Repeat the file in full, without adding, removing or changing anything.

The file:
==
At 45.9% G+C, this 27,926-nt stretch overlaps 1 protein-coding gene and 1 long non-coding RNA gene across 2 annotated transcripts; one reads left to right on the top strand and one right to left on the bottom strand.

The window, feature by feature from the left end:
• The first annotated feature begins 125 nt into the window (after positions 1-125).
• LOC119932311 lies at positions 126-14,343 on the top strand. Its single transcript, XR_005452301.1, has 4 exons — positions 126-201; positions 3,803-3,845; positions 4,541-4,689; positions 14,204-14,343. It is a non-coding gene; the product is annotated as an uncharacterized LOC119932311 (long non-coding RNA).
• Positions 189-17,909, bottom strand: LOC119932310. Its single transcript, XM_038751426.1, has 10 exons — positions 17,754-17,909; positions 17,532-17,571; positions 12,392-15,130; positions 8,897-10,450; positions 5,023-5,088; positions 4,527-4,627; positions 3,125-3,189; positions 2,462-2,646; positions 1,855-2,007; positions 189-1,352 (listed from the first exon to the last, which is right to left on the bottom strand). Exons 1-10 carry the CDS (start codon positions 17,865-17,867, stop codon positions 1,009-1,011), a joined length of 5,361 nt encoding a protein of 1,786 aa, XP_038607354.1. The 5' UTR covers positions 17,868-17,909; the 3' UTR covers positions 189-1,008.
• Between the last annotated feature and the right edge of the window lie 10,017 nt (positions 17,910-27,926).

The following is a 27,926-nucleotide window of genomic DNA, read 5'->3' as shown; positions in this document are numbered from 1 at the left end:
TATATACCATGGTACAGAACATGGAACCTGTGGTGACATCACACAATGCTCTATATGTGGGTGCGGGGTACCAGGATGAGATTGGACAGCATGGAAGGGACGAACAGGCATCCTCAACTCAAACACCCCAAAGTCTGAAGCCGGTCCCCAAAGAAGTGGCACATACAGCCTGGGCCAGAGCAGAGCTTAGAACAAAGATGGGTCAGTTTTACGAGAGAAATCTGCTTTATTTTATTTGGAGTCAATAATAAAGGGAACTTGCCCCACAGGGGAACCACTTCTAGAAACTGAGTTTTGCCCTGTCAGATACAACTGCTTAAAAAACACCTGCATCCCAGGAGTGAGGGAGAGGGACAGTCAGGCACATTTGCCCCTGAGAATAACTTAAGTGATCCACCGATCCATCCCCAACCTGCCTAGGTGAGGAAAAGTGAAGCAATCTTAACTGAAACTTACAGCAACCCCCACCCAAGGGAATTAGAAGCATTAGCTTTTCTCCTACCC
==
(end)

At 45.9% G+C, this 27,926-nt stretch overlaps 1 protein-coding gene and 1 long non-coding RNA gene across 2 annotated transcripts; one reads left to right on the top strand and one right to left on the bottom strand.

The window, feature by feature from the left end:
• The first annotated feature begins 125 nt into the window (after positions 1-125).
• LOC119932311 lies at positions 126-14,343 on the top strand. Its single transcript, XR_005452301.1, has 4 exons — positions 126-201; positions 3,803-3,845; positions 4,541-4,689; positions 14,204-14,343. It is a non-coding gene; the product is annotated as an uncharacterized LOC119932311 (long non-coding RNA).
• Positions 189-17,909, bottom strand: LOC119932310. Its single transcript, XM_038751426.1, has 10 exons — positions 17,754-17,909; positions 17,532-17,571; positions 12,392-15,130; positions 8,897-10,450; positions 5,023-5,088; positions 4,527-4,627; positions 3,125-3,189; positions 2,462-2,646; positions 1,855-2,007; positions 189-1,352 (listed from the first exon to the last, which is right to left on the bottom strand). Exons 1-10 carry the CDS (start codon positions 17,865-17,867, stop codon positions 1,009-1,011), a joined length of 5,361 nt encoding a protein of 1,786 aa, XP_038607354.1. The 5' UTR covers positions 17,868-17,909; the 3' UTR covers positions 189-1,008.
• Between the last annotated feature and the right edge of the window lie 10,017 nt (positions 17,910-27,926).

The following is a 27,926-nucleotide window of genomic DNA, read 5'->3' as shown; positions in this document are numbered from 1 at the left end:
TATATACCATGGTACAGAACATGGAACCTGTGGTGACATCACACAATGCTCTATATGTGGGTGCGGGGTACCAGGATGAGATTGGACAGCATGGAAGGGACGAACAGGCATCCTCAACTCAAACACCCCAAAGTCTGAAGCCGGTCCCCAAAGAAGTGGCACATACAGCCTGGGCCAGAGCAGAGCTTAGAACAAAGATGGGTCAGTTTTACGAGAGAAATCTGCTTTATTTTATTTGGAGTCAATAATAAAGGGAACTTGCCCCACAGGGGAACCACTTCTAGAAACTGAGTTTTGCCCTGTCAGATACAACTGCTTAAAAAACACCTGCATCCCAGGAGTGAGGGAGAGGGACAGTCAGGCACATTTGCCCCTGAGAATAACTTAAGTGATCCACCGATCCATCCCCAACCTGCCTAGGTGAGGAAAAGTGAAGCAATCTTAACTGAAACTTACAGCAACCCCCACCCAAGGGAATTAGAAGCATTAGCTTTTCTCCTACCC